Finally, taking work from other sources, unless he is accurately citing it, is plagiarism. If you know he is doing this, make sure his teachers know so that they can follow through with whatever the school policy for this is. When I was in school, you failed the report (at minimum - consequences included suspension for repeated offenses) and still had to complete the assignment, basically doing all of the work anyway for a lousy grade. Perhaps dealing with a consequence like that once or twice will convince him that it's less hassle to just do the work himself the first time, even if he doesn't do it easily or well.

    Posted by Jen December 8, 09 02:21 PM
  1. At 11 it's okay to let him fail. 6th grade grades don't matter for college admission. Let him find out the natural consequences for a while and let him know that if he would like help, you will help him organize/get him a tutor/whatever.

    You need to cut the cord at some point...are you going to go to college with him and stand over him and talk to his professors for him? I would hope not...so you need to cut it now and let him learn to take care of these things on his own with your support should he ask for it. That way in high school you'll be less involved, and by college he will be ready to handle life as an adult on his own.

    Posted by c December 8, 09 03:49 PM
 
3 comments so far...
  1. Maybe my 11 year old can lend your 11 year old some excessive perfectionism? Too much of a good thing, that.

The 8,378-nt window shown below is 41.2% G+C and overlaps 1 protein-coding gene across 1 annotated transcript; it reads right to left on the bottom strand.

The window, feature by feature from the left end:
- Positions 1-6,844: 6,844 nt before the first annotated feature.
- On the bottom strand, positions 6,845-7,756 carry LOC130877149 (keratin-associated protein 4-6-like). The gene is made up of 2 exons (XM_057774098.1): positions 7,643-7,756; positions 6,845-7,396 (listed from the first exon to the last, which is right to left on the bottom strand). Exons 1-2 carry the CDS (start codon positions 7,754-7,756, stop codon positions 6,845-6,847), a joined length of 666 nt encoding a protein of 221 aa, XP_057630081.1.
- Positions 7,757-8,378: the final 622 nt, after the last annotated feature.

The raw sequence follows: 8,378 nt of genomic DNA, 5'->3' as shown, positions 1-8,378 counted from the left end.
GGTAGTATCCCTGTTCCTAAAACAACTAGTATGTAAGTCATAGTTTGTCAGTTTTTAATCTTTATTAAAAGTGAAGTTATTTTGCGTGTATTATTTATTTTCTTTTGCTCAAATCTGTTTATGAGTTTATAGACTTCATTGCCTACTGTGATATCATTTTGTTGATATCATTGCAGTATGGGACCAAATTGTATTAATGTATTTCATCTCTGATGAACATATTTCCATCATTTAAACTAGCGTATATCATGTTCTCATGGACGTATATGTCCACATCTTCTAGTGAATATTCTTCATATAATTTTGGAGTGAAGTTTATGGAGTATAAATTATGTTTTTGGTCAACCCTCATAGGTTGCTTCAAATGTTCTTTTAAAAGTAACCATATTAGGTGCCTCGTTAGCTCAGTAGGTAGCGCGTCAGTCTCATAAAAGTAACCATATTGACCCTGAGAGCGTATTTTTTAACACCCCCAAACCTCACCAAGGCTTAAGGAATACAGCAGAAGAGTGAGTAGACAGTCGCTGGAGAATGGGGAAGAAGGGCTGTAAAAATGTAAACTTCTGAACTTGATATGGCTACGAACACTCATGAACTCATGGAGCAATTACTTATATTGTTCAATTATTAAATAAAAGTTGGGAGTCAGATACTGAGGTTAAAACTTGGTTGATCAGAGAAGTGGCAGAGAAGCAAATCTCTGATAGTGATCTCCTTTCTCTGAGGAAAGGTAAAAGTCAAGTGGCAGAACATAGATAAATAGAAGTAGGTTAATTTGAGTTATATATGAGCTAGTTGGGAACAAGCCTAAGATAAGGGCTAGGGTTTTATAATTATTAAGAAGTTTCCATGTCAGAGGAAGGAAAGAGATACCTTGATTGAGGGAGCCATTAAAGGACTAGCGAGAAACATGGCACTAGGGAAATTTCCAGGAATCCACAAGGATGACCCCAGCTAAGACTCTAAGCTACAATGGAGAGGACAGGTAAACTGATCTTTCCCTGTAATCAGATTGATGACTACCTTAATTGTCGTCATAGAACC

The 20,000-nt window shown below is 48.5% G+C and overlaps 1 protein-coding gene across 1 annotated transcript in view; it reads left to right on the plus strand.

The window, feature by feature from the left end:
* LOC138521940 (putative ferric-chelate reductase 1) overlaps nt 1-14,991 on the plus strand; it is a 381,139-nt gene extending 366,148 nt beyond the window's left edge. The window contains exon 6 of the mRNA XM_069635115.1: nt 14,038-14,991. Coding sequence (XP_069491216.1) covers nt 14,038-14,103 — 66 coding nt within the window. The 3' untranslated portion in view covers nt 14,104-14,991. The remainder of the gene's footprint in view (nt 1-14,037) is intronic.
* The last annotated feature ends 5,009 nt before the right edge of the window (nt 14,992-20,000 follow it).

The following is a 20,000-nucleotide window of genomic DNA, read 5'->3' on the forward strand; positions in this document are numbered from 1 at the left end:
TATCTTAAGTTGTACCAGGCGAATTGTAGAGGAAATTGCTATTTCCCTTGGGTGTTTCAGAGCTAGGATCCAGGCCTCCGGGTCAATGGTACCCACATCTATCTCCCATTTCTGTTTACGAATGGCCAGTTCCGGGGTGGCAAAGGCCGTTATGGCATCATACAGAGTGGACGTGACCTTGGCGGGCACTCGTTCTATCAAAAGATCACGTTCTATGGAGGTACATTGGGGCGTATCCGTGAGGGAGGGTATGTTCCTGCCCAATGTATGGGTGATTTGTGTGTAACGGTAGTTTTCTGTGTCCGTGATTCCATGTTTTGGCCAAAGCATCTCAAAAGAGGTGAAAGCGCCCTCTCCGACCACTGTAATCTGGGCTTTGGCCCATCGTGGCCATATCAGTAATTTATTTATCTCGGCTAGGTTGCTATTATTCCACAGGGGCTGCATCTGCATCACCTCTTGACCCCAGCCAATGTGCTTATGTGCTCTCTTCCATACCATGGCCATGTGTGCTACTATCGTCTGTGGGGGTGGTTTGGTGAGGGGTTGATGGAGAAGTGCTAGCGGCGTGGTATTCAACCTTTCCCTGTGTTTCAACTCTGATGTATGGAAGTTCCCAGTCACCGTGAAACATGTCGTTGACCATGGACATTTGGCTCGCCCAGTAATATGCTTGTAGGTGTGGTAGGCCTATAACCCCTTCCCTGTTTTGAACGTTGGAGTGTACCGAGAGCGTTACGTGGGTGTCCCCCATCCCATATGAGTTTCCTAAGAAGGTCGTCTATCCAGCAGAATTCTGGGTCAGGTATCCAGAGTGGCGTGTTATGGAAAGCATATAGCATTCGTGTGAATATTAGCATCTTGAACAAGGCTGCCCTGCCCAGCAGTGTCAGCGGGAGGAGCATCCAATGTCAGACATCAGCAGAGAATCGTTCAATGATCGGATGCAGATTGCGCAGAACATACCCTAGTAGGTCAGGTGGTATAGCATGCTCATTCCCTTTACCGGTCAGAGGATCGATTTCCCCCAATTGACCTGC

What's the big deal if he gets a couple of F or D- grades here? He's 11 - it isn't going to matter in any way, shape, or form in the long run. Maybe that sort of external feedback would serve him right and make him turn it around on his own.

    My SIL backed off of my neice and let her fail, and she failed HARD. She got to experience all of the consequences for failing, too. Her next report card was up to her ability because she wanted it to be ... and she wanted to play sports, participate in clubs, not be laughed at by friends, etc.

    Isn't that what growing up is about? You won't be there when he is an adult - he has to learn to do this himself. It certainly worked with my older son, who has knuckled down - peer pressure and privileges (and the threat of little brother racking up a better report card) were all that he needed.

    Posted by infoferret December 8, 09 10:08 AM
  1. I just finished a great book called "Organizing Your Disorganized Child" (I forget who the authors are). It's very slim and not expensive, so you may want to look into it. While most of the book focuses on issues of disorganization, there was a large, very thorough section on studying and study skills. This might help not only with the general homework struggle, but also with him being better able to organize his thoughts and overcome whatever it is that's going on with reading and writing. Try to diffuse the situation first and resolve the power struggle (a few bad grades won't kill and 11-year-old).